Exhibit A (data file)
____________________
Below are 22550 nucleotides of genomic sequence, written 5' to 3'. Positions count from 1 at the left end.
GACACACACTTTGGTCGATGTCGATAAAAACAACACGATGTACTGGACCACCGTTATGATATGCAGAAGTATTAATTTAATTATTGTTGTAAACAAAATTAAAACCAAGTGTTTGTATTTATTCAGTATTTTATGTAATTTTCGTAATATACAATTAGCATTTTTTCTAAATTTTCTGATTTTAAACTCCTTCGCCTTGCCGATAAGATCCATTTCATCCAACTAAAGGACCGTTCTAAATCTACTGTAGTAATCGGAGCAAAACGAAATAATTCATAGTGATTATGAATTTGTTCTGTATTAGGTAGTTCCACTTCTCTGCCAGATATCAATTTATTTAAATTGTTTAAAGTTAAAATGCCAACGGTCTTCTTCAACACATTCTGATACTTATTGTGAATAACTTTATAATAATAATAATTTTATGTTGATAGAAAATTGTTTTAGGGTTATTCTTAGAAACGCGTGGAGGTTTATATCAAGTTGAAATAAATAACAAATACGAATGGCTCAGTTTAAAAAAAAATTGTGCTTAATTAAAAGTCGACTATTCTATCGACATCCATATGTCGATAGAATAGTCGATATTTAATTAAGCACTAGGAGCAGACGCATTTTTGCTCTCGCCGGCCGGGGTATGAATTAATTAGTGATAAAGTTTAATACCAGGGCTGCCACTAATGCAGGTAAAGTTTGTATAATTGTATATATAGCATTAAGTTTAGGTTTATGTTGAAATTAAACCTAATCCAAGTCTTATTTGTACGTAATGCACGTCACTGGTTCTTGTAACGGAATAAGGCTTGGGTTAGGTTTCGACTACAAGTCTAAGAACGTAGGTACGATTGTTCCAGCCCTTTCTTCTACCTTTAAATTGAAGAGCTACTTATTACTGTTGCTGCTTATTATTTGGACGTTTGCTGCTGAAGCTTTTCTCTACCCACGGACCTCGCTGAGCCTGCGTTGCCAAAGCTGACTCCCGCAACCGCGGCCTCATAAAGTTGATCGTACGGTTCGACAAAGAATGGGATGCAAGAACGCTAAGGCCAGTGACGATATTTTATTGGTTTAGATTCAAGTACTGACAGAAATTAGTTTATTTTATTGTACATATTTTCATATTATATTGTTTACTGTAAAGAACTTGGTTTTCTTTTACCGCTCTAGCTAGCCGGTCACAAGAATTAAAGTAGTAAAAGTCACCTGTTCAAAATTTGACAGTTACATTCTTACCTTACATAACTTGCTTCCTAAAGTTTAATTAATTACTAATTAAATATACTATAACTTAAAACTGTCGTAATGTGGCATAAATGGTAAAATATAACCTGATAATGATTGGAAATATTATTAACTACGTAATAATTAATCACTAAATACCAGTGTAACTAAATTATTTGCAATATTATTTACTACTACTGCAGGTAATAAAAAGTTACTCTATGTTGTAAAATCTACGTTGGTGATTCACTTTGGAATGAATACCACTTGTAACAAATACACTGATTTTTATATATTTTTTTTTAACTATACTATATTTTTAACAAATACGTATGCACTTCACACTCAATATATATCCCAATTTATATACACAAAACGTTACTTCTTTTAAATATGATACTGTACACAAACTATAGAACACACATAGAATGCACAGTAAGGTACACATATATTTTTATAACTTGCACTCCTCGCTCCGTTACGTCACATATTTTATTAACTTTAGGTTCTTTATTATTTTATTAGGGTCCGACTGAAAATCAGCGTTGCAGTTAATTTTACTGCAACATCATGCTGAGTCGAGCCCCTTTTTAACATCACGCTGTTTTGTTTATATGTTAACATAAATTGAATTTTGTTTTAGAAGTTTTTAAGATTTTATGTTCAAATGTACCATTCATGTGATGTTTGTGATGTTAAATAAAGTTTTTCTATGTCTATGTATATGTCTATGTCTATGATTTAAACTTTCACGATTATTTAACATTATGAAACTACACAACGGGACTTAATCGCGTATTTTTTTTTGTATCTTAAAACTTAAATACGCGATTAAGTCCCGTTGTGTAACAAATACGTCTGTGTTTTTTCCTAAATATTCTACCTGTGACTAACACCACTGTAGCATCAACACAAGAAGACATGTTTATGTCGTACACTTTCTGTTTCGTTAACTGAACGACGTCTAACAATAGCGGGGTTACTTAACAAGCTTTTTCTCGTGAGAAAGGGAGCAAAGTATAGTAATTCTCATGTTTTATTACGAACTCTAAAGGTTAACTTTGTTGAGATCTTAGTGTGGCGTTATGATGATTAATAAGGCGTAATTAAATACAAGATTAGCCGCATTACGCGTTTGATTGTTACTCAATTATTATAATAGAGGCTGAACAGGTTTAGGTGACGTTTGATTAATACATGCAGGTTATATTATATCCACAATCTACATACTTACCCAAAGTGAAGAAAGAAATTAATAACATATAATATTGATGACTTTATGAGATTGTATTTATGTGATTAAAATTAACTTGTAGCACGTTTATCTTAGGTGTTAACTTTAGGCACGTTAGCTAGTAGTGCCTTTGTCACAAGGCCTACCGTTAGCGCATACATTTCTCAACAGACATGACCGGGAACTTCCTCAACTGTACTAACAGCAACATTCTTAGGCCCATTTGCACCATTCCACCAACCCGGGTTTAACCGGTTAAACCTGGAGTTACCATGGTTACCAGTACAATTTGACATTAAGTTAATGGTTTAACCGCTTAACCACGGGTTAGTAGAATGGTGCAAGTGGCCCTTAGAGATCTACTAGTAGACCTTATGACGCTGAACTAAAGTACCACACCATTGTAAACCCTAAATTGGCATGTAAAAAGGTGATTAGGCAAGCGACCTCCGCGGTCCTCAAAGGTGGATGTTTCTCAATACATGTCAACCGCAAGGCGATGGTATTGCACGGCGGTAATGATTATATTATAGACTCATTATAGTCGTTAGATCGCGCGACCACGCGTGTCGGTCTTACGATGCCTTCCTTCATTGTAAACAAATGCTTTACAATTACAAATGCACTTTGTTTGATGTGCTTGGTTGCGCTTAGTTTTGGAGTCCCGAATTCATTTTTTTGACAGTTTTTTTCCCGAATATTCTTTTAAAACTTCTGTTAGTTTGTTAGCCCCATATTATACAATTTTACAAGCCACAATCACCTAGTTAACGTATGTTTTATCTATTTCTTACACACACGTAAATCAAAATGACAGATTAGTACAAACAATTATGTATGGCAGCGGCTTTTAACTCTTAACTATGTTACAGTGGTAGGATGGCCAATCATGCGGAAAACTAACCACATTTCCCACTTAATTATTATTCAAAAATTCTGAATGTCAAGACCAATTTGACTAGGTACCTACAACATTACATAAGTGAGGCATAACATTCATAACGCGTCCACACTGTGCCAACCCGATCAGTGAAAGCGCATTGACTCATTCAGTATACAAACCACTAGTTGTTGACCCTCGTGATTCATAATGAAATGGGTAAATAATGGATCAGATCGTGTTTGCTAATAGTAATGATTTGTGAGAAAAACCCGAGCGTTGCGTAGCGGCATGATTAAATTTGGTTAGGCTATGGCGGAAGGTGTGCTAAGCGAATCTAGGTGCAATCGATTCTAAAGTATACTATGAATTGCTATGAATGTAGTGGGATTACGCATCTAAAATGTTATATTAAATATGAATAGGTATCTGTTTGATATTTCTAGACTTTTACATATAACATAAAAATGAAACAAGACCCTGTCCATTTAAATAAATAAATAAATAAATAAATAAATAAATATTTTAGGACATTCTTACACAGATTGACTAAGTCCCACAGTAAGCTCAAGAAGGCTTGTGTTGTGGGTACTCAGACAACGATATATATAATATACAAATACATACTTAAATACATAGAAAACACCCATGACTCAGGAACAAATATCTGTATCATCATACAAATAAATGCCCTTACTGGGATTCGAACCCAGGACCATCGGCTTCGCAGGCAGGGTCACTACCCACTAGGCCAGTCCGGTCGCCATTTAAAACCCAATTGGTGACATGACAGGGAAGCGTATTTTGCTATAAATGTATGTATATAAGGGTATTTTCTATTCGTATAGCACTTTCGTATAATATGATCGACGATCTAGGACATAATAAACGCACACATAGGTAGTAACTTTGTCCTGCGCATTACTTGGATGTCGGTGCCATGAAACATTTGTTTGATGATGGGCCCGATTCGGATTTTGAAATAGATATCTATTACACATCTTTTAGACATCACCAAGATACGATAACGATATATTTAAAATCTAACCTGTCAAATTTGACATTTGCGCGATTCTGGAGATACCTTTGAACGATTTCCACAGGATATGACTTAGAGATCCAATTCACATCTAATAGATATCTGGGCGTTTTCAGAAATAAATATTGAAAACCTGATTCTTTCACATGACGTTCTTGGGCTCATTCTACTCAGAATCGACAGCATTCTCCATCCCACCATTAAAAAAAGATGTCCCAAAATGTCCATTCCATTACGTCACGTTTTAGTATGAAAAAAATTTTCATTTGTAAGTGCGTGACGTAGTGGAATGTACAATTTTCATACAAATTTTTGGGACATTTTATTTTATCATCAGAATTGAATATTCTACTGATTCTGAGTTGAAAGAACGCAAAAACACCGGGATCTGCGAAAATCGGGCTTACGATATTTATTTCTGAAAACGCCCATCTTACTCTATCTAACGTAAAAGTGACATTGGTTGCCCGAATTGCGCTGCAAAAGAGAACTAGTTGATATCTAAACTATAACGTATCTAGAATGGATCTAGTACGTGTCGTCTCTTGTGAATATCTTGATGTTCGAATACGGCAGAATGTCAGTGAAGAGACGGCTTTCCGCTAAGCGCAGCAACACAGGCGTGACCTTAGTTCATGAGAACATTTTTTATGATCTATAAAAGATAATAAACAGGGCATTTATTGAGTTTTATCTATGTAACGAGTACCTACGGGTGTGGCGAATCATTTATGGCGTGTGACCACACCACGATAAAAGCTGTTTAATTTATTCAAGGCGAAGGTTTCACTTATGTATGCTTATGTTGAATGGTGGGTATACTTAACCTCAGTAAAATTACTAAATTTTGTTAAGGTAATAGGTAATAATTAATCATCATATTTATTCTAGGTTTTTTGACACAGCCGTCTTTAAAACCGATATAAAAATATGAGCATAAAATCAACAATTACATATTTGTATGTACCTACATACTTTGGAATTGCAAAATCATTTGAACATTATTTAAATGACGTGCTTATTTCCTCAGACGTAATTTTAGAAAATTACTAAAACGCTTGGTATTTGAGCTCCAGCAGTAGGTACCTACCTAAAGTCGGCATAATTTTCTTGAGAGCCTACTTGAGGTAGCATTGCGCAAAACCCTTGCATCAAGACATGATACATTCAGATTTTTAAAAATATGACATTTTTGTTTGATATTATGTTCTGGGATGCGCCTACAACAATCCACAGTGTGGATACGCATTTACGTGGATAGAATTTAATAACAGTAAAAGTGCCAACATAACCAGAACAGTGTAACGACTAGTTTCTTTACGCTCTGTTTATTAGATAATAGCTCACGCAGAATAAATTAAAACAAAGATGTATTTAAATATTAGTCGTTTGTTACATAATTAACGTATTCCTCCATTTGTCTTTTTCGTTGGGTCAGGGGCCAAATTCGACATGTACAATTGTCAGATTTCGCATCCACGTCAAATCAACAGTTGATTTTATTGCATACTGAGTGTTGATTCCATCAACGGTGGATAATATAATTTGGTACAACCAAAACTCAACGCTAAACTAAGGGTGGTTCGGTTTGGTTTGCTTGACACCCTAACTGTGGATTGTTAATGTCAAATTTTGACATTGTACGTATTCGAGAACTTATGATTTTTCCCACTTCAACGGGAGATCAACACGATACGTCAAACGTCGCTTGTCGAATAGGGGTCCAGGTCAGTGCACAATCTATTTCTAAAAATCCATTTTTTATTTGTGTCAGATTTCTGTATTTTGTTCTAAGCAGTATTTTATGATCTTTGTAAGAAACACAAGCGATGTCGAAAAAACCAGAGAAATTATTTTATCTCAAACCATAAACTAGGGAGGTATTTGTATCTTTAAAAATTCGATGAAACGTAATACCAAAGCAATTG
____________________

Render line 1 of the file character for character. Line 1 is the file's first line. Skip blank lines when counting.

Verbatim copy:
Below are 22550 nucleotides of genomic sequence, written 5' to 3'. Positions count from 1 at the left end.